Essay on God Help Me I Was on Ly 19

6677 WordsJun 24, 201327 Pages
READING COMPREHENSION PRACTICE TEST PRACTICE QUESTIONS The front page of this booklet provides practice examples to show you what the questions on the real test are like. Your test administrator or teacher will now take you through these. Practice Example 1 The clown pulled silly faces to make the children laugh. The word silly in this sentence means: A: funny B: bad C: tricky D: scary E: None of these The sentence below does not have any punctuation. Choose the option with the correct punctuation. i am a good runner A: i am a good runner. B: I am a good runner C: Im a good runner. D: I am a good runner. E: None of these Practice Example 3 Emily has three dogs and two cats. They are all brown, but one of the dogs has spots. His name…show more content…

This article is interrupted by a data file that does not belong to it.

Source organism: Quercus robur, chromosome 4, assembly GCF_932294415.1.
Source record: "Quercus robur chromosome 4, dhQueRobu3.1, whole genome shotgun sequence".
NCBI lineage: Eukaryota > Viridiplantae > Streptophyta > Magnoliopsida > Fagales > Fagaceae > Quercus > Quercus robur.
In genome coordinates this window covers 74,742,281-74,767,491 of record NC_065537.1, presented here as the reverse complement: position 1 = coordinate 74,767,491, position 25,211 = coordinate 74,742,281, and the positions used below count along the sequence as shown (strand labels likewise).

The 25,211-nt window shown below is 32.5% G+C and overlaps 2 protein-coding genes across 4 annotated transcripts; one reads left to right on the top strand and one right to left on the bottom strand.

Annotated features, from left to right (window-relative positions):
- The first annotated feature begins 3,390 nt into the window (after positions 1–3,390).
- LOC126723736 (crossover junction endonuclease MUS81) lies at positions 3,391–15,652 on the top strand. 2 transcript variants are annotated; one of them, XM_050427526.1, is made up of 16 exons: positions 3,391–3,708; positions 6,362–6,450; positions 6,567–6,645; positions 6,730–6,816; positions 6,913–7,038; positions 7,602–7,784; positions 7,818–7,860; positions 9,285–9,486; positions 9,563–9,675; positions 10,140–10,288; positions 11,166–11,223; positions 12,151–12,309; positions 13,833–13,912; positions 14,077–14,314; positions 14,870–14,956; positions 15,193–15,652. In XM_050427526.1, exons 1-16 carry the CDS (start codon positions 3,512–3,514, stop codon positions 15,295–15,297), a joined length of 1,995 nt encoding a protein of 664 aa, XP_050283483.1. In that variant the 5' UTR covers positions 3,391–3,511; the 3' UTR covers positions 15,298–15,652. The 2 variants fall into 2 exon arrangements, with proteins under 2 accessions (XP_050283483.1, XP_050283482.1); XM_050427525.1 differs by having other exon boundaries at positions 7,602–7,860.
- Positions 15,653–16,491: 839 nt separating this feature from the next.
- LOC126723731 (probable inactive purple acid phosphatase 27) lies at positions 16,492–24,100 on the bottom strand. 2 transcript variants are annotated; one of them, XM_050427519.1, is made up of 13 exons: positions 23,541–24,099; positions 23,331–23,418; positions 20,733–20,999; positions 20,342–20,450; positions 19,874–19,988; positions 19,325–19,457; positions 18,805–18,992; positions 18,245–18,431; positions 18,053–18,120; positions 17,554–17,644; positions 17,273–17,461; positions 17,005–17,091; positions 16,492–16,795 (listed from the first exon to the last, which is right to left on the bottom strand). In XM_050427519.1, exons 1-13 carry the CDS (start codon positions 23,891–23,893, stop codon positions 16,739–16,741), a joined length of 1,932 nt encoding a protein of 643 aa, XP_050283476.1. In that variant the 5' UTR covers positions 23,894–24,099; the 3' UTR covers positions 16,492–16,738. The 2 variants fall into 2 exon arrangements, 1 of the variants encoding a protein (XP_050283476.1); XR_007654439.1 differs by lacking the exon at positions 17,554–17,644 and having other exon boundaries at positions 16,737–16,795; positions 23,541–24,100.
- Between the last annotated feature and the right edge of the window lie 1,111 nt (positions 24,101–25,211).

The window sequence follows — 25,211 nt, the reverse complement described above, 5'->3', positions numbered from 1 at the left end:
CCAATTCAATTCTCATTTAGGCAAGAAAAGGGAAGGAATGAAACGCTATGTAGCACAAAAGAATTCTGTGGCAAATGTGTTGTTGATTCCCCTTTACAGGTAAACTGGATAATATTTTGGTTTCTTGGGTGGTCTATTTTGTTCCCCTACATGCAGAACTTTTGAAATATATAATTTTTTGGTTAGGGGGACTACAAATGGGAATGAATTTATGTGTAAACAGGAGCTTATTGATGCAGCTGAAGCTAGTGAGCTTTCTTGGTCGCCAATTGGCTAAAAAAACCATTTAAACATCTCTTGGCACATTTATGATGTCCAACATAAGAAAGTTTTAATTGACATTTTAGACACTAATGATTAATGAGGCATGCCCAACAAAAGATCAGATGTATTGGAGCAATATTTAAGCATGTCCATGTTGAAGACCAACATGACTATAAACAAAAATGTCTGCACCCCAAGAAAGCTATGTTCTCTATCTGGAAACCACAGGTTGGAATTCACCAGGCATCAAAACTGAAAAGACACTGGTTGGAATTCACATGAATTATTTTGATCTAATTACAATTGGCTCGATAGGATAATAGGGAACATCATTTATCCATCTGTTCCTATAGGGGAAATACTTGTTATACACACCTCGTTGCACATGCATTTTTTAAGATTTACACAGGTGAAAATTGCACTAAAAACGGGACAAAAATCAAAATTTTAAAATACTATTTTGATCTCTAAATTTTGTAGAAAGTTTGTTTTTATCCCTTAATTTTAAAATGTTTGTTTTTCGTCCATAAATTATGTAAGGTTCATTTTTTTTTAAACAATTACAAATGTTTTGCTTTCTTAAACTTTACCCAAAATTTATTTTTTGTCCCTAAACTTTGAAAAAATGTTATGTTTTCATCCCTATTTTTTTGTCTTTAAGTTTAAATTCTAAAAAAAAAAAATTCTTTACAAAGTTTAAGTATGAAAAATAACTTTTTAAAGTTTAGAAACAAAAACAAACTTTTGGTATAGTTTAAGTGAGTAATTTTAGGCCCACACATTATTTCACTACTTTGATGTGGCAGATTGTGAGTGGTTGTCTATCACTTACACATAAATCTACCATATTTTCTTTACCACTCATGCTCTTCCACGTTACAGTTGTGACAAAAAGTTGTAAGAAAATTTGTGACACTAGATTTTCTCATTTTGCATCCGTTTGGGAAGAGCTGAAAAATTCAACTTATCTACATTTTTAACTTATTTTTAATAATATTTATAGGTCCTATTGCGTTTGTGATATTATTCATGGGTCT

Page 2 Question 7 ‘More distance is needed to safely stop in rain or poor visibility.’ We can infer from this that: A: people drive faster in rain and poor visibility. B: the writer is merely calculating on the safe side. C: braking is more hazardous in rain and poor visibility. D: the road rules state that this must be so. E: All of these. Read the following paragraphs to answer the next two questions (Questions 8&9). There is a place forty kilometres north-east of Portland, Victoria, which makes for an unusual visit. It is Lake Condah. Here are to be found remains of aboriginal settlements: the circular stone bases of several hundred huts, rock-lined water channels, and stone tools chipped from rock not normally found in the area. One of the attractions of Lake Condah long ago was its fish and the most startling evidence of aboriginal technology and engineering to be found there are the systems built to trap fish. Water courses had been constructed by redirecting streams, building stone sides and even scraping out new channels. At strategic spots, they piled rocks across the water courses to create weirs and build funnels to channel eels and fish into conical baskets. This is an eel-fishing technique which has hardly changed to the present day. Beside some of the larger traps, there are the outlines of rectangular, stone-lined ponds, probably to hold fish and keep them fresh. On the bluffs overlooking the lake, stone circles are all that remain of
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